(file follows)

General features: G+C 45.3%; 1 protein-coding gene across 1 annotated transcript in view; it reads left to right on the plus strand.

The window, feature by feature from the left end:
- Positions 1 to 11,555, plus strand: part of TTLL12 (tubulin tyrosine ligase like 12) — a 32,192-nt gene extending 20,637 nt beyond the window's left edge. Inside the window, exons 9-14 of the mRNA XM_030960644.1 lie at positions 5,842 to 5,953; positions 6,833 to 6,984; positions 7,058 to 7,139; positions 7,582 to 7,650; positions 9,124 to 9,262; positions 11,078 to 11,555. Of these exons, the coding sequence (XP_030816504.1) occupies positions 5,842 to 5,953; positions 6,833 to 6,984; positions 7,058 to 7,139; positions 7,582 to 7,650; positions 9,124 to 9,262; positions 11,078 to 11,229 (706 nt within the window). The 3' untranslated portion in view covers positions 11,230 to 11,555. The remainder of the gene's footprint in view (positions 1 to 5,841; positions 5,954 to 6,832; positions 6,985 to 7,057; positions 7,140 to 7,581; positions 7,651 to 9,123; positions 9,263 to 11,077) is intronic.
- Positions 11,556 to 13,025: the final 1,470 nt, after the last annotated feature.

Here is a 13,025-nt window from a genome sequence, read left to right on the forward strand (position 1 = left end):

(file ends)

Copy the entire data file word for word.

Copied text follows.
General features: G+C 45.3%; 1 protein-coding gene across 1 annotated transcript in view; it reads left to right on the plus strand.

The window, feature by feature from the left end:
- Positions 1 to 11,555, plus strand: part of TTLL12 (tubulin tyrosine ligase like 12) — a 32,192-nt gene extending 20,637 nt beyond the window's left edge. Inside the window, exons 9-14 of the mRNA XM_030960644.1 lie at positions 5,842 to 5,953; positions 6,833 to 6,984; positions 7,058 to 7,139; positions 7,582 to 7,650; positions 9,124 to 9,262; positions 11,078 to 11,555. Of these exons, the coding sequence (XP_030816504.1) occupies positions 5,842 to 5,953; positions 6,833 to 6,984; positions 7,058 to 7,139; positions 7,582 to 7,650; positions 9,124 to 9,262; positions 11,078 to 11,229 (706 nt within the window). The 3' untranslated portion in view covers positions 11,230 to 11,555. The remainder of the gene's footprint in view (positions 1 to 5,841; positions 5,954 to 6,832; positions 6,985 to 7,057; positions 7,140 to 7,581; positions 7,651 to 9,123; positions 9,263 to 11,077) is intronic.
- Positions 11,556 to 13,025: the final 1,470 nt, after the last annotated feature.

Here is a 13,025-nt window from a genome sequence, read left to right on the forward strand (position 1 = left end):